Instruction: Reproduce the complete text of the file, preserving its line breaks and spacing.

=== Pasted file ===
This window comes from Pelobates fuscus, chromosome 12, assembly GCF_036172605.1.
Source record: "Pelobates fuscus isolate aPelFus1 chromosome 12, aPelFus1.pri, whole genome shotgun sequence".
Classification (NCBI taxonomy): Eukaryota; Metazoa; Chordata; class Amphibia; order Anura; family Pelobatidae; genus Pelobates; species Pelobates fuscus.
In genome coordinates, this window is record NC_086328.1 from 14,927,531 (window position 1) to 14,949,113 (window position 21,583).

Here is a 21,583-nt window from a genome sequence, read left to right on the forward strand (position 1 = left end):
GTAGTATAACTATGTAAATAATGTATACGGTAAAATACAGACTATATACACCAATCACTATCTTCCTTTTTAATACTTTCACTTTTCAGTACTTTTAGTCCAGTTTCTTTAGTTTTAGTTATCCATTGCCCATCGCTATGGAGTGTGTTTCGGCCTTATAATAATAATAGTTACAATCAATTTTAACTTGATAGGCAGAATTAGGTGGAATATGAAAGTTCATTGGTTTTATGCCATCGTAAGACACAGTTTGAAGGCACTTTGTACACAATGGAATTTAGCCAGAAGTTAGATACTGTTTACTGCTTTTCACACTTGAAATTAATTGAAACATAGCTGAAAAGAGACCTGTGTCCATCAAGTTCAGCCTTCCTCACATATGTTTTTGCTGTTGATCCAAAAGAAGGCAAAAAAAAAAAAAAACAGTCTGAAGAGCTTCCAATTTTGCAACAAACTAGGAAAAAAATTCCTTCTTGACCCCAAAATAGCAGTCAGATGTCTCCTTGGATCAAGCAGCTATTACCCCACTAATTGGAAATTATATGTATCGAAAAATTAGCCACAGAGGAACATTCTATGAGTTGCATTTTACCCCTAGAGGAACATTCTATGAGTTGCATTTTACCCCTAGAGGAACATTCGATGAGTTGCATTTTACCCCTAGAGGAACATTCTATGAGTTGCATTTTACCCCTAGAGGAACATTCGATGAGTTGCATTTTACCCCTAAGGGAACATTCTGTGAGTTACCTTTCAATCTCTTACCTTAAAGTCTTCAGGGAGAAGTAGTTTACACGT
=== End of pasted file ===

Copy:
This window comes from Pelobates fuscus, chromosome 12, assembly GCF_036172605.1.
Source record: "Pelobates fuscus isolate aPelFus1 chromosome 12, aPelFus1.pri, whole genome shotgun sequence".
Classification (NCBI taxonomy): Eukaryota; Metazoa; Chordata; class Amphibia; order Anura; family Pelobatidae; genus Pelobates; species Pelobates fuscus.
In genome coordinates, this window is record NC_086328.1 from 14,927,531 (window position 1) to 14,949,113 (window position 21,583).

Here is a 21,583-nt window from a genome sequence, read left to right on the forward strand (position 1 = left end):
GTAGTATAACTATGTAAATAATGTATACGGTAAAATACAGACTATATACACCAATCACTATCTTCCTTTTTAATACTTTCACTTTTCAGTACTTTTAGTCCAGTTTCTTTAGTTTTAGTTATCCATTGCCCATCGCTATGGAGTGTGTTTCGGCCTTATAATAATAATAGTTACAATCAATTTTAACTTGATAGGCAGAATTAGGTGGAATATGAAAGTTCATTGGTTTTATGCCATCGTAAGACACAGTTTGAAGGCACTTTGTACACAATGGAATTTAGCCAGAAGTTAGATACTGTTTACTGCTTTTCACACTTGAAATTAATTGAAACATAGCTGAAAAGAGACCTGTGTCCATCAAGTTCAGCCTTCCTCACATATGTTTTTGCTGTTGATCCAAAAGAAGGCAAAAAAAAAAAAAAACAGTCTGAAGAGCTTCCAATTTTGCAACAAACTAGGAAAAAAATTCCTTCTTGACCCCAAAATAGCAGTCAGATGTCTCCTTGGATCAAGCAGCTATTACCCCACTAATTGGAAATTATATGTATCGAAAAATTAGCCACAGAGGAACATTCTATGAGTTGCATTTTACCCCTAGAGGAACATTCTATGAGTTGCATTTTACCCCTAGAGGAACATTCGATGAGTTGCATTTTACCCCTAGAGGAACATTCTATGAGTTGCATTTTACCCCTAGAGGAACATTCGATGAGTTGCATTTTACCCCTAAGGGAACATTCTGTGAGTTACCTTTCAATCTCTTACCTTAAAGTCTTCAGGGAGAAGTAGTTTACACGT